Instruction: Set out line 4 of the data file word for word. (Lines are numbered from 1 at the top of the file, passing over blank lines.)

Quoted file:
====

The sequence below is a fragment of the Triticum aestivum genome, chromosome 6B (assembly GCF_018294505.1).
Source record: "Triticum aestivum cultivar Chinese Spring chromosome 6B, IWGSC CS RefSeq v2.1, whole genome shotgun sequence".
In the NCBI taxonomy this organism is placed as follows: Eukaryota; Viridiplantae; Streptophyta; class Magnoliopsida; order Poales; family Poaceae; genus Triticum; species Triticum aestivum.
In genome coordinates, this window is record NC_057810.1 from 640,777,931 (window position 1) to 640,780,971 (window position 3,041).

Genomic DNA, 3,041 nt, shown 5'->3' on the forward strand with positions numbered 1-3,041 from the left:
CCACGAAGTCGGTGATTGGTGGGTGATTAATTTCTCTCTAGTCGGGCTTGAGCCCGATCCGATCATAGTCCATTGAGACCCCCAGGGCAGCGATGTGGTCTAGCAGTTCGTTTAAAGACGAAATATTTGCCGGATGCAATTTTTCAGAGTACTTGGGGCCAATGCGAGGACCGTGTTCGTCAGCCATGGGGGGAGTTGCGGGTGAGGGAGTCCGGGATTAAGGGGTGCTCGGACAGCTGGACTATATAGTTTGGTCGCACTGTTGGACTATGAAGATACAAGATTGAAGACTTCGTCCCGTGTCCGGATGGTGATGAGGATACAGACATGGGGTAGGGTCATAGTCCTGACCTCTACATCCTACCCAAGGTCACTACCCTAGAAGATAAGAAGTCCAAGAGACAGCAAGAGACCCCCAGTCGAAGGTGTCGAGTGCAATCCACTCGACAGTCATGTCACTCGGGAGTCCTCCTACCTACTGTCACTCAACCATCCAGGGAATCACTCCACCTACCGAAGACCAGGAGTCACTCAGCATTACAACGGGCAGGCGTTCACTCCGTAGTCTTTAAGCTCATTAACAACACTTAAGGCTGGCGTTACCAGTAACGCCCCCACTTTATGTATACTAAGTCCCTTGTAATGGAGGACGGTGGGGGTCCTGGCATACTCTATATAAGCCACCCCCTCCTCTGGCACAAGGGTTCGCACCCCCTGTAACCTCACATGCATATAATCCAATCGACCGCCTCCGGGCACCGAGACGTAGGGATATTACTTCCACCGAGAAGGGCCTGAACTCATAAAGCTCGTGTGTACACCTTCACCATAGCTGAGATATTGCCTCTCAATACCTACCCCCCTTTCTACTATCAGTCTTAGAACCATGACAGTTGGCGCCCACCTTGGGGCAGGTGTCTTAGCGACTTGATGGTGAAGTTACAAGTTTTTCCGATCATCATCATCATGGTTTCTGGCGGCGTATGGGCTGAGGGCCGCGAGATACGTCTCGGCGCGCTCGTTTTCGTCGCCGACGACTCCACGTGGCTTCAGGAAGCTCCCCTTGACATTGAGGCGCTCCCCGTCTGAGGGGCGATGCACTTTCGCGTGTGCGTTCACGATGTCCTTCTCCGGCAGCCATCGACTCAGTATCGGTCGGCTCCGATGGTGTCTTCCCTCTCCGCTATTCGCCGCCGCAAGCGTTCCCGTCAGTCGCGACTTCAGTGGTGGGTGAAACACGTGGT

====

In genome coordinates, this window is record NC_057810.1 from 640,777,931 (window position 1) to 640,780,971 (window position 3,041).